For as long as I have been alive, I’ve planted potatoes. I love potatoes. In fact, I’ve never met a potato I didn’t like! But potatoes take a lot of work: tilling, planting, covering, weeding, hilling, weeding, and then finally digging. And all of that done by hand.
So in 2014, we tried something new. And it involved this big boy right here:
We didn’t till the soil before we started. This is simply harrowed after the pigs “hogged” down the cover crop we had planted here last fall.
We cut up our seed potatoes the day before and let them “scab over”. I had big plans of laying them out in a grid pattern, but then three small children came to help and the grid was gone. All we did was plunk the potatoes right down on the ground. No digging or scooping required.
Then we cut the netting, removed it all, and rolled that big bale down the line. We didn’t worry about thick or thin spots, just GO! The hay ranged in thickness from 4 to 12 inches.
Make sure you get the little people involved!
We rolled the bale down and back in our corral and had 100 pounds of seed potatoes planted in about 20 minutes.
Hubby was worried that the hay was too thick. But I said, “Potato roots grow two feet long through a burlap sack in the root cellar, I think they can push through a little hay!”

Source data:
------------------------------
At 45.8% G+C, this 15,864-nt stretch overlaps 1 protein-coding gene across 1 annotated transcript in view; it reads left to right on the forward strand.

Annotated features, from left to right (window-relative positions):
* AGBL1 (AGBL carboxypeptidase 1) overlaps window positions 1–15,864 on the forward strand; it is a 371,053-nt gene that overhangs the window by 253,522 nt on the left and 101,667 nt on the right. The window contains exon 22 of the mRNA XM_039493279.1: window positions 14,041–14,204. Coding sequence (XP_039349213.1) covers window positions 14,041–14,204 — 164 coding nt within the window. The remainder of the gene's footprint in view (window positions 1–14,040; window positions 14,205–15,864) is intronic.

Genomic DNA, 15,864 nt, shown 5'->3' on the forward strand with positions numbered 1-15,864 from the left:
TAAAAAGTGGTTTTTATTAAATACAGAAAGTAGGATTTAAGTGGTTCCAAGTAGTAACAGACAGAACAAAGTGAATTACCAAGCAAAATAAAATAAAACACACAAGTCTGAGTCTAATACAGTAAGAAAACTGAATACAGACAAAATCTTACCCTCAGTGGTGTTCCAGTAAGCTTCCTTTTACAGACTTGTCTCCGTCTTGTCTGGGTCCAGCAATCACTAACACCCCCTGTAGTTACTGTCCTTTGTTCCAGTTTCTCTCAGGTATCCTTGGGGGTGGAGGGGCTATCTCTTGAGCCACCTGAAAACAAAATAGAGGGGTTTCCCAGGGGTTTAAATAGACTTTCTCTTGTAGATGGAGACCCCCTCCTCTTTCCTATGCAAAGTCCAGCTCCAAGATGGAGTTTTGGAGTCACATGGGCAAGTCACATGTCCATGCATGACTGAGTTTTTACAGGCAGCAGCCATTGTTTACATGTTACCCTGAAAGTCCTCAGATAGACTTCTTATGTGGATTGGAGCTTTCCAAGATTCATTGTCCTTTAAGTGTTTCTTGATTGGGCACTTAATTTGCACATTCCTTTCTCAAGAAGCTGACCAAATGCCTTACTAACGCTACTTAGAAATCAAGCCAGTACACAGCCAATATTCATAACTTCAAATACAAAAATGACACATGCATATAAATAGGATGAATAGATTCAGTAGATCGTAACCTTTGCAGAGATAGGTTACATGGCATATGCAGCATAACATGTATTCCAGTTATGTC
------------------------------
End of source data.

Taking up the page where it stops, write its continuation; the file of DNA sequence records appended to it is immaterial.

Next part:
So we waited.
And just when I thought, “Well, there went 100 pounds of potatoes”, UP they came! They exploded through the mulch and took off like wildfire. Our potatoes bloomed longer than I’ve ever seen, and were greener longer than all of our neighbors’ potatoes.
But the proof is not in the plants….
Here is the harvest team, ready to harvest!
And this is what it looked like before we started.
We started scratching back the mulch that was remaining, which was only a couple of inches by this time. The majority of it had broken down over the summer providing nutrients to the potatoes.
And there were potatoes. LOTS of potatoes!
All we did was slide the mulch behind us and pick up the potatoes from the surface of the ground. Absolutely no digging OR searching for potatoes. This is what it looked like behind us.
In summary, we will be planting our potatoes this way in 2015 and beyond. We never watered them and the soil was moist under the mulch all summer long. The kids loved to run out with a bucket and scratch back some mulch and harvest some baby potatoes for our meals. There was some mouse damage and some sun scald, but not more than with traditional potato hills. By far, the most productive and least work we’ve ever done with potatoes!